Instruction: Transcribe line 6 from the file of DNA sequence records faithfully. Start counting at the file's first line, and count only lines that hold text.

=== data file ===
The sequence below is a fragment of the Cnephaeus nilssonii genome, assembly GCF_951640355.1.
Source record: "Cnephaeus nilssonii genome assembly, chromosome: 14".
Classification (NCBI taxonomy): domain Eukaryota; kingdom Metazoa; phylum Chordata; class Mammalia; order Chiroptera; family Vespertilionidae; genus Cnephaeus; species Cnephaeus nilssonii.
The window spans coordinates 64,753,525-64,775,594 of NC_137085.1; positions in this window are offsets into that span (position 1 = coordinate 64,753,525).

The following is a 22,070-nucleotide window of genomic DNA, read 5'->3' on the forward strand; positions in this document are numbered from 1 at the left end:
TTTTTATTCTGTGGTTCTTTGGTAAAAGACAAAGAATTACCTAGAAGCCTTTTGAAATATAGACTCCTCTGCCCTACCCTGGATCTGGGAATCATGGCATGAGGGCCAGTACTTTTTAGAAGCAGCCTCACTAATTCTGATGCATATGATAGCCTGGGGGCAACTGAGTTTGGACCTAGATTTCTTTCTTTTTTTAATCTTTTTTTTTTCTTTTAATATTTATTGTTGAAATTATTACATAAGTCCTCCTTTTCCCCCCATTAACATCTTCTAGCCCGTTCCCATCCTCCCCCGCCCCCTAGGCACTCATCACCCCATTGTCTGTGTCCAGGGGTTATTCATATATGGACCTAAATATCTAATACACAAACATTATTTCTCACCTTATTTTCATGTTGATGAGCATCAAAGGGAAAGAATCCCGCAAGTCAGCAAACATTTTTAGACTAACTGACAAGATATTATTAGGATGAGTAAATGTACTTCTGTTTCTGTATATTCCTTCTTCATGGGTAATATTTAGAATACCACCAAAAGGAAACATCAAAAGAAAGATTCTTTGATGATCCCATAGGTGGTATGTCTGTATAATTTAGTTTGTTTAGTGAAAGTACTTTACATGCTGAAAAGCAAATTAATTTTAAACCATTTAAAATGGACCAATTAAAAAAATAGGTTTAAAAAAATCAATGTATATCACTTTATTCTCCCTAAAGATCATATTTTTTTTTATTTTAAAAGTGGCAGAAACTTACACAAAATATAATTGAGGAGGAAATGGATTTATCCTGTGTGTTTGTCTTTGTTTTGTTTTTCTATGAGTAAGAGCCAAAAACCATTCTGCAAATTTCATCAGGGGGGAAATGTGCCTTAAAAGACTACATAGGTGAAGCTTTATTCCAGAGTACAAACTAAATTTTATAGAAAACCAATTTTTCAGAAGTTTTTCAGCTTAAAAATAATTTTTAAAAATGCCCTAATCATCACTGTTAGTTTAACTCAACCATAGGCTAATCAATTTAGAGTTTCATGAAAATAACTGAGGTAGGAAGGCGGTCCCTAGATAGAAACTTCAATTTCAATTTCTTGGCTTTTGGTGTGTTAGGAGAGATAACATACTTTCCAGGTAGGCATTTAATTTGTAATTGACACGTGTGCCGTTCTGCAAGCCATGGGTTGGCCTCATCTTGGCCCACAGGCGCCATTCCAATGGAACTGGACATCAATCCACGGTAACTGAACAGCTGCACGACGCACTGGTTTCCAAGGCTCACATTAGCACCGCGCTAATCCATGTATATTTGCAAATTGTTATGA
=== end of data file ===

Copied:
TTTTTATTCTGTGGTTCTTTGGTAAAAGACAAAGAATTACCTAGAAGCCTTTTGAAATATAGACTCCTCTGCCCTACCCTGGATCTGGGAATCATGGCATGAGGGCCAGTACTTTTTAGAAGCAGCCTCACTAATTCTGATGCATATGATAGCCTGGGGGCAACTGAGTTTGGACCTAGATTTCTTTCTTTTTTTAATCTTTTTTTTTTCTTTTAATATTTATTGTTGAAATTATTACATAAGTCCTCCTTTTCCCCCCATTAACATCTTCTAGCCCGTTCCCATCCTCCCCCGCCCCCTAGGCACTCATCACCCCATTGTCTGTGTCCAGGGGTTATTCATATATGGACCTAAATATCTAATACACAAACATTATTTCTCACCTTATTTTCATGTTGATGAGCATCAAAGGGAAAGAATCCCGCAAGTCAGCAAACATTTTTAGACTAACTGACAAGATATTATTAGGATGAGTAAATGTACTTCTGTTTCTGTATATTCCTTCTTCATGGGTAATATTTAGAATACCACCAAAAGGAAACATCAAAAGAAAGATTCTTTGATGATCCCATAGGTGGTATGTCTGTATAATTTAGTTTGTTTAGTGAAAGTACTTTACATGCTGAAAAGCAAATTAATTTTAAACCATTTAAAATGGACCAATTAAAAAAATAGGTTTAAAAAAATCAATGTATATCACTTTATTCTCCCTAAAGATCATATTTTTTTTTATTTTAAAAGTGGCAGAAACTTACACAAAATATAATTGAGGAGGAAATGGATTTATCCTGTGTGTTTGTCTTTGTTTTGTTTTTCTATGAGTAAGAGCCAAAAACCATTCTGCAAATTTCATCAGGGGGGAAATGTGCCTTAAAAGACTACATAGGTGAAGCTTTATTCCAGAGTACAAACTAAATTTTATAGAAAACCAATTTTTCAGAAGTTTTTCAGCTTAAAAATAATTTTTAAAAATGCCCTAATCATCACTGTTAGTTTAACTCAACCATAGGCTAATCAATTTAGAGTTTCATGAAAATAACTGAGGTAGGAAGGCGGTCCCTAGATAGAAACTTCAATTTCAATTTCTTGGCTTTTGGTGTGTTAGGAGAGATAACATACTTTCCAGGTAGGCATTTAATTTGTAATTGACACGTGTGCCGTTCTGCAAGCCATGGGTTGGCCTCATCTTGGCCCACAGGCGCCATTCCAATGGAACTGGACATCAATCCACGGTAACTGAACAGCTGCACGACGCACTGGTTTCCAAGGCTCACATTAGCACCGCGCTAATCCATGTATATTTGCAAATTGTTATGA